Subconscious and affective determinants of food waste behaviour


Much of the retail food industry relies on consumers buying large amounts of fresh produce to last them until they next shop. Indeed, fresh food supply chains and packaging have now improved such that fresh food is still nutritious to consume over longer time periods. Yet, research suggests that consumers throw away food that no longer looks fresh even though it is still nutritious (Jaeger et al., 2018). We propose that this is due to emotions and subconscious goals rather than a rational decision-making process in which the consumer is aware of the nutritional value. This is a problem because the growing awareness of the climate consequences of food waste might change shopping habits with obvious knock-on effects to the food industry.

Our project aims to conduct a preliminary study with UK consumers to explore the interactions between personal values and emotions, and their influence on consumers’ eating (wasting) decisions at home, with particular emphasis on fresh produce. Our goal is to engage with practitioner and international academic partners to submit a large grant application that helps government agencies and the retail food industry to reduce food waste at household and retail levels. The objectives of the project are as follows:

  • Assessing consumers’ values around food consumption and waste with Schwartz value survey (2012); examining consumers’ affective responses, particularly guilt and disgust, with survey questions from previous research (e.g., Russell, Young, & Unsworth, 2017); and assessing the interaction between personal values and emotions, and their influence on consumers’ eating (wasting) decisions.
  • Positioning ourselves for a large grant application with practitioner Co-I’s from government agencies (e.g., WRAP) and large food retailers (e.g., ASDA), as well as internationally renowned academic collaborators from overseas (see potential funding sources for particular names).

Visual perceptions of the quality of fresh produce (e.g., external and internal defects) play an important role in consumers’ decisions during shopping and consuming at home. Both decisions may result in food waste either at the retail store or at home. It has been demonstrated that domestic food waste in developed countries is largely due to uneaten produce (e.g., Conrad et al., 2018), and large retailers waste more fresh produce than smaller outlets (Cicatiello et al, 2016). Efforts to reduce food waste in households and retailers will have significant impact on environmental and economic costs, particularly in light of global challenges such as climate change and a predicted 60% increase in demand for food by 2050 due to the increasing world population (FAO, 2013).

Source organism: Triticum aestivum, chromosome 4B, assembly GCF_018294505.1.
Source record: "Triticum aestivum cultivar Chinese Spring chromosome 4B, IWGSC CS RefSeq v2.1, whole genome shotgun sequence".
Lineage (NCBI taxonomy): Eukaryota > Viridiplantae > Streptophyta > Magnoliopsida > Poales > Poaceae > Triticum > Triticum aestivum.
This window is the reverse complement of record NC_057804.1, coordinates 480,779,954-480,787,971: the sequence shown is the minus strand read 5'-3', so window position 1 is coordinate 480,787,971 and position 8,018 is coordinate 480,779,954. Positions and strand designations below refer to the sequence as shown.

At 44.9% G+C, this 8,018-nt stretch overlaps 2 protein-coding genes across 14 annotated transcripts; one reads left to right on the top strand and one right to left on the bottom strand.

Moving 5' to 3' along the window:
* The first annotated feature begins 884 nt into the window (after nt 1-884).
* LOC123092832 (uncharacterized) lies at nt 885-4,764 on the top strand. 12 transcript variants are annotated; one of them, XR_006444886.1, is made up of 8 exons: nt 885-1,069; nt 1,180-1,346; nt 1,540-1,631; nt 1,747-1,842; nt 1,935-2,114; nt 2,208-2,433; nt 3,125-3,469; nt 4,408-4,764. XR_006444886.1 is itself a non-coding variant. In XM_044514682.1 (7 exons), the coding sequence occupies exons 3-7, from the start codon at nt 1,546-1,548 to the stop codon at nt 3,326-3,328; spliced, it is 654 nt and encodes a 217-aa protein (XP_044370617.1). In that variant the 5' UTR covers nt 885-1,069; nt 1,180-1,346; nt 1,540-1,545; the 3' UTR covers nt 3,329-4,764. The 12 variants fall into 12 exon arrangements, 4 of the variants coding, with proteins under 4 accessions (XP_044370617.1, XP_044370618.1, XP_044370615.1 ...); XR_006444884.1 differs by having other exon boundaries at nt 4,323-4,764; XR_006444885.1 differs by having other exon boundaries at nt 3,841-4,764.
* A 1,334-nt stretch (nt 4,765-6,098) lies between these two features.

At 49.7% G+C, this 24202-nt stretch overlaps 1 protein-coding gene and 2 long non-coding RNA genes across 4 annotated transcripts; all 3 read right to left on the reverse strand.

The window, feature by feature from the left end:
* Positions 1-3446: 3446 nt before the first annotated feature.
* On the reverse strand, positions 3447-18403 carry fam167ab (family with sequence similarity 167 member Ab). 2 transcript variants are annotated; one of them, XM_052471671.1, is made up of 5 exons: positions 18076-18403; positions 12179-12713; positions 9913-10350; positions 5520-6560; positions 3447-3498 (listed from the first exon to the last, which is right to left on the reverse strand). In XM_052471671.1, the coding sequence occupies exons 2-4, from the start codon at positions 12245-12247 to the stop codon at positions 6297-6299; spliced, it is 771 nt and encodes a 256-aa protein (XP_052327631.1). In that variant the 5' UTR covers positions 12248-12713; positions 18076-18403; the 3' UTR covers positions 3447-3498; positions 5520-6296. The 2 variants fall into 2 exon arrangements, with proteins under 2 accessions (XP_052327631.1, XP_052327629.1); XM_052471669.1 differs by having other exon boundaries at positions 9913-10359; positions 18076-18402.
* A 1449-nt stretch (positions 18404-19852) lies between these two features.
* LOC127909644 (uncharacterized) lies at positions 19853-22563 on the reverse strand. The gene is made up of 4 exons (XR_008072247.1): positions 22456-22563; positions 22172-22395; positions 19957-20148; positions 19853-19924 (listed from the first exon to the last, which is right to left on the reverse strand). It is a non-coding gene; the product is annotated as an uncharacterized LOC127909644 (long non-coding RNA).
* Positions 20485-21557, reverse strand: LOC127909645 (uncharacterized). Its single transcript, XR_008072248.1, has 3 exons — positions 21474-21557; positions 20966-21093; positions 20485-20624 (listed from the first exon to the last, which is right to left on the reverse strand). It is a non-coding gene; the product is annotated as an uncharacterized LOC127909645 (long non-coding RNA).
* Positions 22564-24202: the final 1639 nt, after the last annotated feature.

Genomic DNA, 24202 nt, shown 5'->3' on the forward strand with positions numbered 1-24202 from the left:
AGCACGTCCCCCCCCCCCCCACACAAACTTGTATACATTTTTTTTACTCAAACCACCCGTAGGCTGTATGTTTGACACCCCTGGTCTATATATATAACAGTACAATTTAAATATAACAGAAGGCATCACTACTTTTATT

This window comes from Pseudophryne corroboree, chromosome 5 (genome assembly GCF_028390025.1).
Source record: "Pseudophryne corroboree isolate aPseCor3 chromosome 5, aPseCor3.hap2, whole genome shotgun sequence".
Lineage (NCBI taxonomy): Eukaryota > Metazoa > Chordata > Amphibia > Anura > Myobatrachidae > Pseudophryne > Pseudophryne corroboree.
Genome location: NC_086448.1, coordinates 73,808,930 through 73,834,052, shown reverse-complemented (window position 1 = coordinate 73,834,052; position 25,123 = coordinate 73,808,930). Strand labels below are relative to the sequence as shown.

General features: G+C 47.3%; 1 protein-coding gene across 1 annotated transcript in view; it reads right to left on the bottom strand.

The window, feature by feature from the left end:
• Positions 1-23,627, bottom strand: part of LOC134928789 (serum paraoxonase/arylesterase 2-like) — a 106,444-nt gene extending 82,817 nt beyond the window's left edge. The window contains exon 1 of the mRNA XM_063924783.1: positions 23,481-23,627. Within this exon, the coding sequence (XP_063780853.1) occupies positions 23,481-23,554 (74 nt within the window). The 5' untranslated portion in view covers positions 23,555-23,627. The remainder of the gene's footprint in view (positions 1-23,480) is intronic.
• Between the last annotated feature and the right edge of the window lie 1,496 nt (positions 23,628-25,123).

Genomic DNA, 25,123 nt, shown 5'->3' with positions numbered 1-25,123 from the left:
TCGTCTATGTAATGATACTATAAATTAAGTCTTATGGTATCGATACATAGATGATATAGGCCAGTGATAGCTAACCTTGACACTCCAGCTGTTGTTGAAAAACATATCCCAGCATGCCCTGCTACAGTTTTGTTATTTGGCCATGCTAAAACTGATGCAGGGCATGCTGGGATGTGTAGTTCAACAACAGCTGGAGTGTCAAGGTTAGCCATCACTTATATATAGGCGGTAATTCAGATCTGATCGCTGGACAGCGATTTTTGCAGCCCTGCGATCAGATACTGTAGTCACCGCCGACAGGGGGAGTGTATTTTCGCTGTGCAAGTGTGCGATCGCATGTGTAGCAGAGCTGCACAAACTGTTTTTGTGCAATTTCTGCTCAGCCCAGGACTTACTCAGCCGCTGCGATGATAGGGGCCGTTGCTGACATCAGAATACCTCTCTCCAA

Research on the determinants of consumer food waste behavior and interventions for green behavior change have largely focused on cognitive factors (see Russell et al., 2017; Davis, Russell & Unsworth, 2019) indicating the need for further research on affective determinants, particularly guilt and disgust (Russell et al.,  2017). Another stream of research has focused on subconscious goals (e.g., personal values) as the basis of pro-environmental behavior and environmentalism (e.g., Unsworth & McNeill, 2018; Unsworth et al., 2013). Very few studies have focused on the interactions between values and emotions (Tamir et al., 2016), and their influence on people’s perceptions (Kaptan et al, 2013;), yet there is some indication from related research that affect and cognitions have strong combined effects (e.g., Brewer et al., 2016).

Our  project will address this need by examining the interactions between emotions and values, and their influence on domestic food waste.